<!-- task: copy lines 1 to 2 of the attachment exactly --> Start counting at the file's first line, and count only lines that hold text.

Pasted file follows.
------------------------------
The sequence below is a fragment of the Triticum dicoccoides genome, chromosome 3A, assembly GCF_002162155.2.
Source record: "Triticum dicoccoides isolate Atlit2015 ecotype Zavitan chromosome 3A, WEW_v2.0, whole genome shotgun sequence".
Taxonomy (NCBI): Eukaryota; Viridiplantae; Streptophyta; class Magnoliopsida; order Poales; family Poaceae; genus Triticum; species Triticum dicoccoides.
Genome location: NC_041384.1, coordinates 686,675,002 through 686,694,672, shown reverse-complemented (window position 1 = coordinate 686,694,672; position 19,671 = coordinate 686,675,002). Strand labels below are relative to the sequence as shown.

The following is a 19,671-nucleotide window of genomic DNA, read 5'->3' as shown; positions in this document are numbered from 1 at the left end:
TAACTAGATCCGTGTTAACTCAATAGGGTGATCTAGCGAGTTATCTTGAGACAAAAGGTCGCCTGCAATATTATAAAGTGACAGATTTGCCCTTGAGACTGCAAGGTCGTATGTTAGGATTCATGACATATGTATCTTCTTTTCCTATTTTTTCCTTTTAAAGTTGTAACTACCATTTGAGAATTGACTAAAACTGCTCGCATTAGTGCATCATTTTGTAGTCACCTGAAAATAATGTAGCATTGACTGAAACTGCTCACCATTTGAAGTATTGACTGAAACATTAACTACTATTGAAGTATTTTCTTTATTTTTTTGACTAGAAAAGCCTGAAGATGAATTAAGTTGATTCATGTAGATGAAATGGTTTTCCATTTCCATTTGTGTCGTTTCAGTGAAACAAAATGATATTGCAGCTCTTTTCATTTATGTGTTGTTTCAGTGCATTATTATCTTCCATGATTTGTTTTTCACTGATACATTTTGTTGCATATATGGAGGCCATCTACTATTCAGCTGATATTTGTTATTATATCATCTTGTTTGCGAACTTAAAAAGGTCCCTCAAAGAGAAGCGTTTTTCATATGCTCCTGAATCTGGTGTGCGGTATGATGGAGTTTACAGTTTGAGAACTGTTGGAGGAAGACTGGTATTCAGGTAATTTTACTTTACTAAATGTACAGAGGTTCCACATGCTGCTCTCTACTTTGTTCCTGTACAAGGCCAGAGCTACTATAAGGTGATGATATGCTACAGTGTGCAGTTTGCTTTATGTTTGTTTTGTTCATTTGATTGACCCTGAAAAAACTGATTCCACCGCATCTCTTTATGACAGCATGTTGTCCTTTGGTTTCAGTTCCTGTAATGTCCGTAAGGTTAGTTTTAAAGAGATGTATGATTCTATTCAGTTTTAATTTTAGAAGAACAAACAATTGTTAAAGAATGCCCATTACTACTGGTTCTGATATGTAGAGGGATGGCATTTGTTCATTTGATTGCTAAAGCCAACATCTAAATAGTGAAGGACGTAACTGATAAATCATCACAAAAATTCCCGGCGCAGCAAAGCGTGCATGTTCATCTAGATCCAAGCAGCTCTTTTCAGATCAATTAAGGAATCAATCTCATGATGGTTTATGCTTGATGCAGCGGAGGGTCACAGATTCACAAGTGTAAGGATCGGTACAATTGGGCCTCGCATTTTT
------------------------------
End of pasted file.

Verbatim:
The sequence below is a fragment of the Triticum dicoccoides genome, chromosome 3A, assembly GCF_002162155.2.
Source record: "Triticum dicoccoides isolate Atlit2015 ecotype Zavitan chromosome 3A, WEW_v2.0, whole genome shotgun sequence".